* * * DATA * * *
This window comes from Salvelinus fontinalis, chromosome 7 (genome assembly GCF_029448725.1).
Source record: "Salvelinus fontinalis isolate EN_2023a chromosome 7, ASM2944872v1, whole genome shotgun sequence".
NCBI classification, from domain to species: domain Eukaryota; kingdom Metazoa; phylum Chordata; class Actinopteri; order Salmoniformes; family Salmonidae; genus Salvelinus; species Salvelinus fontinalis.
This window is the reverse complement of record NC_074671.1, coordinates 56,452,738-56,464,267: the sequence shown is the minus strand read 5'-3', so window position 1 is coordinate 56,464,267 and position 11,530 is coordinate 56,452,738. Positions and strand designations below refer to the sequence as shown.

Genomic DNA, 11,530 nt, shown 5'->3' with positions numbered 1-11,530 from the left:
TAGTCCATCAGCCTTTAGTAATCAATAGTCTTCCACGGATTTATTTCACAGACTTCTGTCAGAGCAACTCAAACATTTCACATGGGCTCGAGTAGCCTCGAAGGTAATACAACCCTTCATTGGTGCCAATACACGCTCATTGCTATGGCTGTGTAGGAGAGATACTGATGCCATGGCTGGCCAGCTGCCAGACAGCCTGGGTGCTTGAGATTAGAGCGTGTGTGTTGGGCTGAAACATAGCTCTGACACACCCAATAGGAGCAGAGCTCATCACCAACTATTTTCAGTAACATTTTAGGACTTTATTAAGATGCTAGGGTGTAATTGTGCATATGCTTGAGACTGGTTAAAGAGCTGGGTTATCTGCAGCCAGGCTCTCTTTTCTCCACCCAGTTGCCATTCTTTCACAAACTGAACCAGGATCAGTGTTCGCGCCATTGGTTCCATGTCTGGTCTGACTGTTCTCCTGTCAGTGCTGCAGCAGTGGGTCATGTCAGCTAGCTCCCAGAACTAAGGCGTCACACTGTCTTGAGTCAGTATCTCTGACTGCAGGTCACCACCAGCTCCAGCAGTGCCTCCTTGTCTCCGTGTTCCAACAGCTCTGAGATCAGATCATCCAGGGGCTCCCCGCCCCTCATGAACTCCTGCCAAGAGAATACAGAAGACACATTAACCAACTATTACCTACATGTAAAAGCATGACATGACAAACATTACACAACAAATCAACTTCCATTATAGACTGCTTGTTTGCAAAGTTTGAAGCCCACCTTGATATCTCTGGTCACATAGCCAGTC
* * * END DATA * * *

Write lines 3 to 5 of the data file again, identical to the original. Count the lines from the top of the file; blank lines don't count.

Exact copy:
NCBI classification, from domain to species: domain Eukaryota; kingdom Metazoa; phylum Chordata; class Actinopteri; order Salmoniformes; family Salmonidae; genus Salvelinus; species Salvelinus fontinalis.
This window is the reverse complement of record NC_074671.1, coordinates 56,452,738-56,464,267: the sequence shown is the minus strand read 5'-3', so window position 1 is coordinate 56,464,267 and position 11,530 is coordinate 56,452,738. Positions and strand designations below refer to the sequence as shown.

Genomic DNA, 11,530 nt, shown 5'->3' with positions numbered 1-11,530 from the left: